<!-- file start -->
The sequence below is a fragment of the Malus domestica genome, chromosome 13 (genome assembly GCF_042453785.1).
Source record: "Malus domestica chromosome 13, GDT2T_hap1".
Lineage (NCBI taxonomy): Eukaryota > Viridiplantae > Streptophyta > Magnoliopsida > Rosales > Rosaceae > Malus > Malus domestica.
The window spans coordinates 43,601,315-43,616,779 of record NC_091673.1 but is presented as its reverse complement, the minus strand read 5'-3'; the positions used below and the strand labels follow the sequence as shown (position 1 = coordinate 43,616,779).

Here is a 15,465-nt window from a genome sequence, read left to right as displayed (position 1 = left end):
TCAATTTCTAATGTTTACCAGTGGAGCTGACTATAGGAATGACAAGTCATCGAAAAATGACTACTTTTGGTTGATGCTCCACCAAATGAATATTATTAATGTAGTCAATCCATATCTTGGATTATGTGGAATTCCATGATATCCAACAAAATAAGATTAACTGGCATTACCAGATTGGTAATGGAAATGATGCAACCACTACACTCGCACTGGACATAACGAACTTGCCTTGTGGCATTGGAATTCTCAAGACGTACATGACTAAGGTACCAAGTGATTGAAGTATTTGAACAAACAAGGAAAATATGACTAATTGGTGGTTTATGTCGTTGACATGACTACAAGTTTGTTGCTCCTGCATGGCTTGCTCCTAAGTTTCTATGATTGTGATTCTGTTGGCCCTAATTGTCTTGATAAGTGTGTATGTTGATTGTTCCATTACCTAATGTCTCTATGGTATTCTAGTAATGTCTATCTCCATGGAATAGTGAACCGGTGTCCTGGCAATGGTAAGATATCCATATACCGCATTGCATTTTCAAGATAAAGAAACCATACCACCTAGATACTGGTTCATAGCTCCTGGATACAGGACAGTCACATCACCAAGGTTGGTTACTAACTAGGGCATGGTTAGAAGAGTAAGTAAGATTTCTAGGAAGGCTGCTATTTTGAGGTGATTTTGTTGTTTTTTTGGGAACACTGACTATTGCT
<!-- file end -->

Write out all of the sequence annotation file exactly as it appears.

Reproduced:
The sequence below is a fragment of the Malus domestica genome, chromosome 13 (genome assembly GCF_042453785.1).
Source record: "Malus domestica chromosome 13, GDT2T_hap1".
Lineage (NCBI taxonomy): Eukaryota > Viridiplantae > Streptophyta > Magnoliopsida > Rosales > Rosaceae > Malus > Malus domestica.
The window spans coordinates 43,601,315-43,616,779 of record NC_091673.1 but is presented as its reverse complement, the minus strand read 5'-3'; the positions used below and the strand labels follow the sequence as shown (position 1 = coordinate 43,616,779).

Here is a 15,465-nt window from a genome sequence, read left to right as displayed (position 1 = left end):
TCAATTTCTAATGTTTACCAGTGGAGCTGACTATAGGAATGACAAGTCATCGAAAAATGACTACTTTTGGTTGATGCTCCACCAAATGAATATTATTAATGTAGTCAATCCATATCTTGGATTATGTGGAATTCCATGATATCCAACAAAATAAGATTAACTGGCATTACCAGATTGGTAATGGAAATGATGCAACCACTACACTCGCACTGGACATAACGAACTTGCCTTGTGGCATTGGAATTCTCAAGACGTACATGACTAAGGTACCAAGTGATTGAAGTATTTGAACAAACAAGGAAAATATGACTAATTGGTGGTTTATGTCGTTGACATGACTACAAGTTTGTTGCTCCTGCATGGCTTGCTCCTAAGTTTCTATGATTGTGATTCTGTTGGCCCTAATTGTCTTGATAAGTGTGTATGTTGATTGTTCCATTACCTAATGTCTCTATGGTATTCTAGTAATGTCTATCTCCATGGAATAGTGAACCGGTGTCCTGGCAATGGTAAGATATCCATATACCGCATTGCATTTTCAAGATAAAGAAACCATACCACCTAGATACTGGTTCATAGCTCCTGGATACAGGACAGTCACATCACCAAGGTTGGTTACTAACTAGGGCATGGTTAGAAGAGTAAGTAAGATTTCTAGGAAGGCTGCTATTTTGAGGTGATTTTGTTGTTTTTTTGGGAACACTGACTATTGCT